N2 - Machine tool calibration is becoming recognised as an important part of the manufacturing process. The current international standards for machine tool linear axes calibration support the use of quasi-static calibration techniques. These techniques can be time consuming but more importantly a compromise in quality due to the practical restriction on the spatial resolution of target positions on the axis under test. Continuous motion calibration techniques have the potential to dramatically increase calibration quality. Through taking several measurement values per second while the axis under test is in motion, it is possible to measure in far greater detail. Furthermore, since machine tools normally operate in dynamic mode, the calibration data can be more representative if it is captured while the machine is in motion. The drawback to measuring the axis while in motion is the potential increase in measurement uncertainty. In the following paper, different methods of continuous motion calibration are discussed. A time-based continuous motion solution is proposed as well as a novel optimisation and correlation algorithm to accurately fuse the data taken from quasi-static and continuous motion measurements. The measurement method allows for minimal quasi-static measurements to be taken while using a continuous motion measurement to enhance the calibration process with virtually no additional time constraints. The proposed method does not require any additional machine interfacing, making it a more readily accessible solution for widespread machine tool use than other techniques which require hardware links to the CNC. The result of which means a shorter calibration routine and enhanced results. The quasi-static and continuous motion measurements showed correlation to within 1 μm at the quasi-static measurement targets. An error of 13 μm was detailed on the continuous motion, but was missed using the standard test. On a larger, less accurate machine, the quasi-static and continuous motion measurements were on average within 3 μm of each other however, showed a standard deviation of 4 μm which is less than 1% of the overall error. Finally, a high frequency cyclic error was detected in the continuous motion measurement but was missed in the quasi-static measurement.

AB - Machine tool calibration is becoming recognised as an important part of the manufacturing process. The current international standards for machine tool linear axes calibration support the use of quasi-static calibration techniques. These techniques can be time consuming but more importantly a compromise in quality due to the practical restriction on the spatial resolution of target positions on the axis under test. Continuous motion calibration techniques have the potential to dramatically increase calibration quality. Through taking several measurement values per second while the axis under test is in motion, it is possible to measure in far greater detail. Furthermore, since machine tools normally operate in dynamic mode, the calibration data can be more representative if it is captured while the machine is in motion. The drawback to measuring the axis while in motion is the potential increase in measurement uncertainty. In the following paper, different methods of continuous motion calibration are discussed. A time-based continuous motion solution is proposed as well as a novel optimisation and correlation algorithm to accurately fuse the data taken from quasi-static and continuous motion measurements. The measurement method allows for minimal quasi-static measurements to be taken while using a continuous motion measurement to enhance the calibration process with virtually no additional time constraints. The proposed method does not require any additional machine interfacing, making it a more readily accessible solution for widespread machine tool use than other techniques which require hardware links to the CNC. The result of which means a shorter calibration routine and enhanced results. The quasi-static and continuous motion measurements showed correlation to within 1 μm at the quasi-static measurement targets. An error of 13 μm was detailed on the continuous motion, but was missed using the standard test. On a larger, less accurate machine, the quasi-static and continuous motion measurements were on average within 3 μm of each other however, showed a standard deviation of 4 μm which is less than 1% of the overall error. Finally, a high frequency cyclic error was detected in the continuous motion measurement but was missed in the quasi-static measurement.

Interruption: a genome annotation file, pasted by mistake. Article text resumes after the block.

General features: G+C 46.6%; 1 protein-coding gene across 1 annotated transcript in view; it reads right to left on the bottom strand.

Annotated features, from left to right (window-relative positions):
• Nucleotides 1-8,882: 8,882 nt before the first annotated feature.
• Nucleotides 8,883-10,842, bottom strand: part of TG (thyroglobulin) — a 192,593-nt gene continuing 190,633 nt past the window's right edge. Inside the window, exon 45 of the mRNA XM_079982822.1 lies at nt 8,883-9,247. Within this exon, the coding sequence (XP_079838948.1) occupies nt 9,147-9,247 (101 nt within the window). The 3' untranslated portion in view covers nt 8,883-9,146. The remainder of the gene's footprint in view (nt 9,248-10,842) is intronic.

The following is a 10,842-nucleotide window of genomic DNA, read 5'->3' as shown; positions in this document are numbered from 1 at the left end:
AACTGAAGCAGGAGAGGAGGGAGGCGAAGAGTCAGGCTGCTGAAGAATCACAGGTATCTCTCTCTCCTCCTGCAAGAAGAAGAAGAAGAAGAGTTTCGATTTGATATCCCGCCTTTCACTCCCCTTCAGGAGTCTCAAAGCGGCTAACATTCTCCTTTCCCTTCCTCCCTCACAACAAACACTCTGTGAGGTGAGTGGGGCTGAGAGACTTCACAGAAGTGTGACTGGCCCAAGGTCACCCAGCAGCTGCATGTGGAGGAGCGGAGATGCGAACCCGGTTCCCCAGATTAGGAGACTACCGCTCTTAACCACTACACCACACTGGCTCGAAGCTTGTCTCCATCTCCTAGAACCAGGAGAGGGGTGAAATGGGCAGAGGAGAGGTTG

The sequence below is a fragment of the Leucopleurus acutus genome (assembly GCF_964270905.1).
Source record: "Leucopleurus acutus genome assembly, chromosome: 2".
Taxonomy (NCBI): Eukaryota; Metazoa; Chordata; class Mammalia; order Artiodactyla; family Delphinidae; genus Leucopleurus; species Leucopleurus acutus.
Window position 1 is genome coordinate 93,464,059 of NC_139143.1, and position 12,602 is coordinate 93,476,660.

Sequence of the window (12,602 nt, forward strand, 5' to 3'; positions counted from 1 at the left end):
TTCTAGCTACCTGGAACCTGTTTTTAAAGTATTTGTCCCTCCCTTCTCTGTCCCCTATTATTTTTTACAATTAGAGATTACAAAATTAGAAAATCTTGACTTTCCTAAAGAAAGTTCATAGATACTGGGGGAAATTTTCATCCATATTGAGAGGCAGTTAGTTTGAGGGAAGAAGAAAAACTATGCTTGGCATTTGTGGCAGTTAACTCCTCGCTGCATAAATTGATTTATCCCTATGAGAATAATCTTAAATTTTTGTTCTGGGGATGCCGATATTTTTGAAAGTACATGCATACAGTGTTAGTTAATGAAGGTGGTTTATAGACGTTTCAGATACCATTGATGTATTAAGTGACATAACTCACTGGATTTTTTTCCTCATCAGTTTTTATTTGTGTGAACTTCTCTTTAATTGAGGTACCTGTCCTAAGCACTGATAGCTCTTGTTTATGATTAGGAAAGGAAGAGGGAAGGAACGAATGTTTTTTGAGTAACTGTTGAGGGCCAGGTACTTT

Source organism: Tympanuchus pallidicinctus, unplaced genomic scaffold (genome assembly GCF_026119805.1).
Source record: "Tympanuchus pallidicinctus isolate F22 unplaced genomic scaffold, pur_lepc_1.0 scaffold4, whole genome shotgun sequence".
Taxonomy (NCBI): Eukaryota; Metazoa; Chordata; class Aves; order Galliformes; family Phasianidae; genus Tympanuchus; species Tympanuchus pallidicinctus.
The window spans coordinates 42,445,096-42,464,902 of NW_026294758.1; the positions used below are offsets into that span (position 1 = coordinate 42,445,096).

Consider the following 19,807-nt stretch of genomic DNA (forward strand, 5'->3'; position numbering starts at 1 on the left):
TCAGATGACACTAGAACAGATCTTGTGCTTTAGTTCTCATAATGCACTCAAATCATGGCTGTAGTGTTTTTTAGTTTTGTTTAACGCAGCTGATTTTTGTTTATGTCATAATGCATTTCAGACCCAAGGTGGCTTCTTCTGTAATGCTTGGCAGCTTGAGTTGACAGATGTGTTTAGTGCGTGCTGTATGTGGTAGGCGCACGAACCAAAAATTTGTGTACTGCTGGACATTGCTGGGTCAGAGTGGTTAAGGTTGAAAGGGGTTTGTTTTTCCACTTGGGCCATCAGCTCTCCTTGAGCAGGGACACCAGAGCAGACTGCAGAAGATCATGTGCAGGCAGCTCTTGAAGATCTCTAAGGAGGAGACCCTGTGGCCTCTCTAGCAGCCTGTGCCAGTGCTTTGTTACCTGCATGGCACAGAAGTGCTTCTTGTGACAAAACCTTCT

KW - Continuous motion measurement

KW - Geometric error

KW - Machine tool calibration

KW - Manufacturing

KW - Quasi-static measurement

UR - http://www.scopus.com/inward/record.url?scp=84995489220&partnerID=8YFLogxK

U2 - 10.1016/j.precisioneng.2016.08.010

DO - 10.1016/j.precisioneng.2016.08.010

M3 - Article

VL - 47

SP - 249

EP - 260

JO - Precision Engineering

JF - Precision Engineering

SN - 0141-6359

ER -